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He wrote to Jefferson in 1801 about his invention: “Sir, … a coffee mill, that grinds a pound in 4 & 1/2 minutes…” His wall-mounted device ground beans between metal nuts with coarse and fine teeth, a design popularized by companies throughout the 19th and early 20th century.

Many of these wall-mounted grinders were made of brass or cast iron and featured a clear glass hopper at the top to hold beans to be ground – as much as a pound or more.

Once valued for their intended purpose, today they are collected and valued for their design, size, raw materials, maker, craftsmanship, adornment, embossing, paint, patina, and condition.

Design and embellishments have allowed coffee grinders to be viewed as pieces of art, and increasingly valued as such; however, more so at shows and markets than the prices realized at auctions.

These painted attractions put coffee front and center at a time when coffee as a beverage was gaining wider consumer consumption.

Models for the home were not widely available until the end of the century, but the experience of watching the beans get ground in a store has never lost its consumer appeal.

Enterprise made heavy-duty grinders for grocers, retailers, and wholesalers.

While many of these wall or table-mounted machines had side crank handles, its largest grinders had handles that attached to flywheels. The most ornate examples were made in the late 19th and early 20th centuries with eagle finials atop the urn-shaped hoppers and a pair of flywheels.

Larger-size wheel grinders from particular companies, and those that have been restored, can fetch several thousand.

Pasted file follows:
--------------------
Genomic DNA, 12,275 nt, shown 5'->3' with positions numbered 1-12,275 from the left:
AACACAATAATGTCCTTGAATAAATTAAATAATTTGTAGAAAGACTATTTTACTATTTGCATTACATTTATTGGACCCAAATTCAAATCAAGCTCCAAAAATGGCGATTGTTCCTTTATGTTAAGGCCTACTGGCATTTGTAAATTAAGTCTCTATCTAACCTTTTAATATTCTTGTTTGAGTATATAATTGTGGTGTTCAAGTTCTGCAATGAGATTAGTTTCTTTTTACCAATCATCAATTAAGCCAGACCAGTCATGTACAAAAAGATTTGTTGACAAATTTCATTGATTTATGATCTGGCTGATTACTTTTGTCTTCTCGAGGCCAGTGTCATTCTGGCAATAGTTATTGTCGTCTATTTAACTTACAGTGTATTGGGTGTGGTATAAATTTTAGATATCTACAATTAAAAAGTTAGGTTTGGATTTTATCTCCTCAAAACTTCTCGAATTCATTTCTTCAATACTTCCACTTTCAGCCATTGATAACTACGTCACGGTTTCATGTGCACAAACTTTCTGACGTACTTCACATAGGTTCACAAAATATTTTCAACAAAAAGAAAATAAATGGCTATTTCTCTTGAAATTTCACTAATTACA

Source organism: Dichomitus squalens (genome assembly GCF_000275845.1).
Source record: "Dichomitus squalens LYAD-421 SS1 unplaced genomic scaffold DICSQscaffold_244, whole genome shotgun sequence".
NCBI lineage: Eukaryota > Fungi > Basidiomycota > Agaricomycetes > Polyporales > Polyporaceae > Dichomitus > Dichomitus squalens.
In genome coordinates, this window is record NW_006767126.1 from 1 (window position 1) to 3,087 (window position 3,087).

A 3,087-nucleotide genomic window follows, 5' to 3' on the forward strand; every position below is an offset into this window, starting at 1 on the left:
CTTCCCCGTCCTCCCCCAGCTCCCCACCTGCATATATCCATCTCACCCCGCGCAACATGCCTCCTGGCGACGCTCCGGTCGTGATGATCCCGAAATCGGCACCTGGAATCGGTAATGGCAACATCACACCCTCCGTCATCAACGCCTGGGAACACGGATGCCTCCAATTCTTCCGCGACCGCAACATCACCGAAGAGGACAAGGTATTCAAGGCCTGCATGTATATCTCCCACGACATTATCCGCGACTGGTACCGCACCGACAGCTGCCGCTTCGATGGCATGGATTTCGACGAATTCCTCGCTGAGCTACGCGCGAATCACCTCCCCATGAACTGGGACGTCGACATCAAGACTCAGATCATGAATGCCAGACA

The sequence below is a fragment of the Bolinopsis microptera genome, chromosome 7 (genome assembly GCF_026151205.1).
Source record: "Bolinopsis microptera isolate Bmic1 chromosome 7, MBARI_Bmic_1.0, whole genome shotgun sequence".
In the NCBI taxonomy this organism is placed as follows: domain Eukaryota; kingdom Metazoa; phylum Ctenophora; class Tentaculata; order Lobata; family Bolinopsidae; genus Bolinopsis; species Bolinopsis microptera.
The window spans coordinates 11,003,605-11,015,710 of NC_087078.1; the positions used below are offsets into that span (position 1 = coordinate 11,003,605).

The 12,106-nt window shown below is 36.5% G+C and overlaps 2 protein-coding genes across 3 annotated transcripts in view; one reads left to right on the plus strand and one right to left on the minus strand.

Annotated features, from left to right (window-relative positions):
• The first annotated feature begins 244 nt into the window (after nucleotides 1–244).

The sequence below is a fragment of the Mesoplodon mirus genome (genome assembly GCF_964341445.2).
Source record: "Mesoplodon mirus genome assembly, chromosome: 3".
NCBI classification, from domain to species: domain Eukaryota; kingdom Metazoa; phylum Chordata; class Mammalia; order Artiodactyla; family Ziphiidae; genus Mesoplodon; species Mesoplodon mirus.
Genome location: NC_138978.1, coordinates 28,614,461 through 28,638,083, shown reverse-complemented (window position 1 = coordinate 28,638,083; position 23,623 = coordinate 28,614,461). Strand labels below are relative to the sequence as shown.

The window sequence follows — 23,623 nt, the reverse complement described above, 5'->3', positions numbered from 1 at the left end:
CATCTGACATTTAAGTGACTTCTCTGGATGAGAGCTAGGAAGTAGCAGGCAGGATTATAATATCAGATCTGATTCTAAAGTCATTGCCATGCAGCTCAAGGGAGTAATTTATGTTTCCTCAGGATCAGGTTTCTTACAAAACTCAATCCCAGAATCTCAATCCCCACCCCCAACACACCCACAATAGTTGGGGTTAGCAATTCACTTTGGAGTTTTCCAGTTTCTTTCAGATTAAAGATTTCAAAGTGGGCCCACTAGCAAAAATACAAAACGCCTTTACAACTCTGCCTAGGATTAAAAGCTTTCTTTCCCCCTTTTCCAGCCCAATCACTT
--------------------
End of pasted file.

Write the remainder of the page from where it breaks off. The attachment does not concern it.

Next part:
One of the most popular coffee mills for grinding larger amounts of coffee in the general store was the Enterprise Model No. Manufactured between 18, it stood 42 inches high, had 25-inch diameter wheels and weighed about 140 pounds. Such mills became status symbols for those general store owners who could afford them. Today, wall-mounted, box-shaped, table-mounted, one-wheel, and two-wheel mills and other types of commercial and household grinders from the 19th and the first half of the 20th century, are all highly collectible and run the gamut from rustic to highly ornate and decorative.

Even at their most primitive, collectors value them for their design, history, and quality of craftsmanship.

Because these glass canisters were easily broken and not the nearly indestructible as a cast iron base, inspect the glass and speak with the dealer to learn whether it is original to the piece or a reproduction created to look like the original.

The Enterprise Manufacturing Company, founded in Philadelphia in 1864, was one of the leading makers of both large and small coffee grinders.

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